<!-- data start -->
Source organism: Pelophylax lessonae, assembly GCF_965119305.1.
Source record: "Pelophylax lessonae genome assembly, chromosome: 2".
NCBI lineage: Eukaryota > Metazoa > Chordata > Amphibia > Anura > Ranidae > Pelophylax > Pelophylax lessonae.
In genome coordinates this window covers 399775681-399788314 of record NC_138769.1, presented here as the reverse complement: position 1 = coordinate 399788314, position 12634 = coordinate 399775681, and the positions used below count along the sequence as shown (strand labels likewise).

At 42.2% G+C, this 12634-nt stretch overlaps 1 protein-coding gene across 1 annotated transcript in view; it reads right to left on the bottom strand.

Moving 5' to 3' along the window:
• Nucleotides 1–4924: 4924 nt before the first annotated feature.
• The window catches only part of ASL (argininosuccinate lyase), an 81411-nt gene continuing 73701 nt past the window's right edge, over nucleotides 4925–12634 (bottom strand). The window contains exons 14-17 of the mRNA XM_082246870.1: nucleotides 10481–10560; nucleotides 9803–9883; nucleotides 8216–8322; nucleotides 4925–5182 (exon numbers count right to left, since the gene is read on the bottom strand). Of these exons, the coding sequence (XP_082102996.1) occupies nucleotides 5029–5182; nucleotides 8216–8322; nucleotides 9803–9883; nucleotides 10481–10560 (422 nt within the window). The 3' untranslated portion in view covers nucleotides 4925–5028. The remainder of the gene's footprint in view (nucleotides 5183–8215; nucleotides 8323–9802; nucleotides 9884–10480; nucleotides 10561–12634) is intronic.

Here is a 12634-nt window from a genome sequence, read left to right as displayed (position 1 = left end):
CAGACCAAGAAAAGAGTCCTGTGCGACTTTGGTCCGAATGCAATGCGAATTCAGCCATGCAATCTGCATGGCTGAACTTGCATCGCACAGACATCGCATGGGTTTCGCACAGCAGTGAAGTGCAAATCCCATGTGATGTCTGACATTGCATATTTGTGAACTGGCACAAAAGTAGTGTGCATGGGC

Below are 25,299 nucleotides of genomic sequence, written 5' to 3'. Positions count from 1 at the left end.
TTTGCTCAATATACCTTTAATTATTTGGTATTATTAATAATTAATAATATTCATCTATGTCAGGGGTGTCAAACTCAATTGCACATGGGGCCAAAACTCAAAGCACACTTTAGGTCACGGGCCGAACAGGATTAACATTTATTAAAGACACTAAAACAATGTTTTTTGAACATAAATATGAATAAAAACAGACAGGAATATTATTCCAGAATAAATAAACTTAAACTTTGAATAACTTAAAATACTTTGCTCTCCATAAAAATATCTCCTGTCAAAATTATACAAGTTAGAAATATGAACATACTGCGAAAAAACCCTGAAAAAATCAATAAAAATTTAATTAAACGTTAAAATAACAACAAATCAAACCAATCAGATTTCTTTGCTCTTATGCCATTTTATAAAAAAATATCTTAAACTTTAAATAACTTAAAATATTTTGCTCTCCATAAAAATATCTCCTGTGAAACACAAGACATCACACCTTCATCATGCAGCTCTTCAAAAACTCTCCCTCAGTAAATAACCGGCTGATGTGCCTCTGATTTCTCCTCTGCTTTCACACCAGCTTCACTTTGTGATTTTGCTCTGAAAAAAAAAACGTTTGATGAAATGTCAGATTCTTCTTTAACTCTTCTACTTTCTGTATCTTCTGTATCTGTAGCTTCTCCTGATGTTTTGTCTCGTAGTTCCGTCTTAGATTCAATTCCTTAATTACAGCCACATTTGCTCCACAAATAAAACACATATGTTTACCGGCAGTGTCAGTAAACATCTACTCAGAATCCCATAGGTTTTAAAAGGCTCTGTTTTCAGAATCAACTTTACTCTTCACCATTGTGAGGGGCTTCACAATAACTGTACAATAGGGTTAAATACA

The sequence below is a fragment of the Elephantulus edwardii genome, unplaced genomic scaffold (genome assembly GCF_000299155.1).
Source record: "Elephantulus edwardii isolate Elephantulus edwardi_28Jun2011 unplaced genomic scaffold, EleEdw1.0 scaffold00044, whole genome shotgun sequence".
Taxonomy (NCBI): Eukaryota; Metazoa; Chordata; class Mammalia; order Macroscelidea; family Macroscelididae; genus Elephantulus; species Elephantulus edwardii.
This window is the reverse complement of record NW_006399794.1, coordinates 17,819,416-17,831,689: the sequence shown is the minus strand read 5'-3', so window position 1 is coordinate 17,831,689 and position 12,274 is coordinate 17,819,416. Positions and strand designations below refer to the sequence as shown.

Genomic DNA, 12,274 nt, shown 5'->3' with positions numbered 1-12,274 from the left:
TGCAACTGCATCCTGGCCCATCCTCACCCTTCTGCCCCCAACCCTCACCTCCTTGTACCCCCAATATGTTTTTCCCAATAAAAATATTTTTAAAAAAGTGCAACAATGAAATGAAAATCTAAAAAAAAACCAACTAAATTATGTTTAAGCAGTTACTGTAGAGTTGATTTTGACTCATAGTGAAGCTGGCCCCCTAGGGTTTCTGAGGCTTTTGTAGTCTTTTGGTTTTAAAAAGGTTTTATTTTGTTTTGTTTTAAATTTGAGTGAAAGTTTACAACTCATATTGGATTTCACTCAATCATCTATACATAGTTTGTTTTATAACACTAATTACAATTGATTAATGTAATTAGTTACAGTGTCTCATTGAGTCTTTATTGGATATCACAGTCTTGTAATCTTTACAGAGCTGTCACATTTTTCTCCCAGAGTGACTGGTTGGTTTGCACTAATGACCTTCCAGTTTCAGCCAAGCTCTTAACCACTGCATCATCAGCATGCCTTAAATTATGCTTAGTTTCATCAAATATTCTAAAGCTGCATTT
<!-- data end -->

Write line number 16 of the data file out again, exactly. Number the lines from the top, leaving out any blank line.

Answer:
This window is the reverse complement of record NW_006399794.1, coordinates 17,819,416-17,831,689: the sequence shown is the minus strand read 5'-3', so window position 1 is coordinate 17,831,689 and position 12,274 is coordinate 17,819,416. Positions and strand designations below refer to the sequence as shown.